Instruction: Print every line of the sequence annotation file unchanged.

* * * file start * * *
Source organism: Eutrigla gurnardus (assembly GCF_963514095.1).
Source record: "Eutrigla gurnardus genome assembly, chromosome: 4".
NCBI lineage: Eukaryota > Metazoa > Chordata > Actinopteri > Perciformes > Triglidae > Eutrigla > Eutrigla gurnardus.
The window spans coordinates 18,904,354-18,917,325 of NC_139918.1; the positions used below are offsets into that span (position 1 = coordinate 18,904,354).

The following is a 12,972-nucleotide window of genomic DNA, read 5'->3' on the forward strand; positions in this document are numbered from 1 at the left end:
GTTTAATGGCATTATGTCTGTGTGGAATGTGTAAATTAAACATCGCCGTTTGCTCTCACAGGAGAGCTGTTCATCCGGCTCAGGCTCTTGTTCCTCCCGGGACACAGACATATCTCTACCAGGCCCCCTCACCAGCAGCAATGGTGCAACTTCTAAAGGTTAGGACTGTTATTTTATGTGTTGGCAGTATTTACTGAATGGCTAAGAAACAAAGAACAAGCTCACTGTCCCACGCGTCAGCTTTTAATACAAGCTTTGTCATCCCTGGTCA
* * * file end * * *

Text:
Source organism: Eutrigla gurnardus (assembly GCF_963514095.1).
Source record: "Eutrigla gurnardus genome assembly, chromosome: 4".
NCBI lineage: Eukaryota > Metazoa > Chordata > Actinopteri > Perciformes > Triglidae > Eutrigla > Eutrigla gurnardus.
The window spans coordinates 18,904,354-18,917,325 of NC_139918.1; the positions used below are offsets into that span (position 1 = coordinate 18,904,354).

The following is a 12,972-nucleotide window of genomic DNA, read 5'->3' on the forward strand; positions in this document are numbered from 1 at the left end:
GTTTAATGGCATTATGTCTGTGTGGAATGTGTAAATTAAACATCGCCGTTTGCTCTCACAGGAGAGCTGTTCATCCGGCTCAGGCTCTTGTTCCTCCCGGGACACAGACATATCTCTACCAGGCCCCCTCACCAGCAGCAATGGTGCAACTTCTAAAGGTTAGGACTGTTATTTTATGTGTTGGCAGTATTTACTGAATGGCTAAGAAACAAAGAACAAGCTCACTGTCCCACGCGTCAGCTTTTAATACAAGCTTTGTCATCCCTGGTCA